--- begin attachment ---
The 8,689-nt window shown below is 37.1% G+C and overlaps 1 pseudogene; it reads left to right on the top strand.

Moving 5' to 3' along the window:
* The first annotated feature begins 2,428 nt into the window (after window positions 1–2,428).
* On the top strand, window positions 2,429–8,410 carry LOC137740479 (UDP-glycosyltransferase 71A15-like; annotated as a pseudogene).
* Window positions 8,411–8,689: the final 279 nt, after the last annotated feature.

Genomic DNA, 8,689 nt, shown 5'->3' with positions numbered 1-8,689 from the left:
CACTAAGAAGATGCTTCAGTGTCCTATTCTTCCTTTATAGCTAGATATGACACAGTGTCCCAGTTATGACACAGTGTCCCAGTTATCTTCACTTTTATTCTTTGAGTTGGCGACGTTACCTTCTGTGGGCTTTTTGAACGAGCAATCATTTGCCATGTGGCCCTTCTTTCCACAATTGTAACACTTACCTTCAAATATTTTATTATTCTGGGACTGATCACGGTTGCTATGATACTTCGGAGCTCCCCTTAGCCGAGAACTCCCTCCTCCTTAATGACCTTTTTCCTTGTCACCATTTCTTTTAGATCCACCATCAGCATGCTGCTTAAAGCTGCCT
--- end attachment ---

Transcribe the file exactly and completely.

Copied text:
The 8,689-nt window shown below is 37.1% G+C and overlaps 1 pseudogene; it reads left to right on the top strand.

Moving 5' to 3' along the window:
* The first annotated feature begins 2,428 nt into the window (after window positions 1–2,428).
* On the top strand, window positions 2,429–8,410 carry LOC137740479 (UDP-glycosyltransferase 71A15-like; annotated as a pseudogene).
* Window positions 8,411–8,689: the final 279 nt, after the last annotated feature.

Genomic DNA, 8,689 nt, shown 5'->3' with positions numbered 1-8,689 from the left:
CACTAAGAAGATGCTTCAGTGTCCTATTCTTCCTTTATAGCTAGATATGACACAGTGTCCCAGTTATGACACAGTGTCCCAGTTATCTTCACTTTTATTCTTTGAGTTGGCGACGTTACCTTCTGTGGGCTTTTTGAACGAGCAATCATTTGCCATGTGGCCCTTCTTTCCACAATTGTAACACTTACCTTCAAATATTTTATTATTCTGGGACTGATCACGGTTGCTATGATACTTCGGAGCTCCCCTTAGCCGAGAACTCCCTCCTCCTTAATGACCTTTTTCCTTGTCACCATTTCTTTTAGATCCACCATCAGCATGCTGCTTAAAGCTGCCT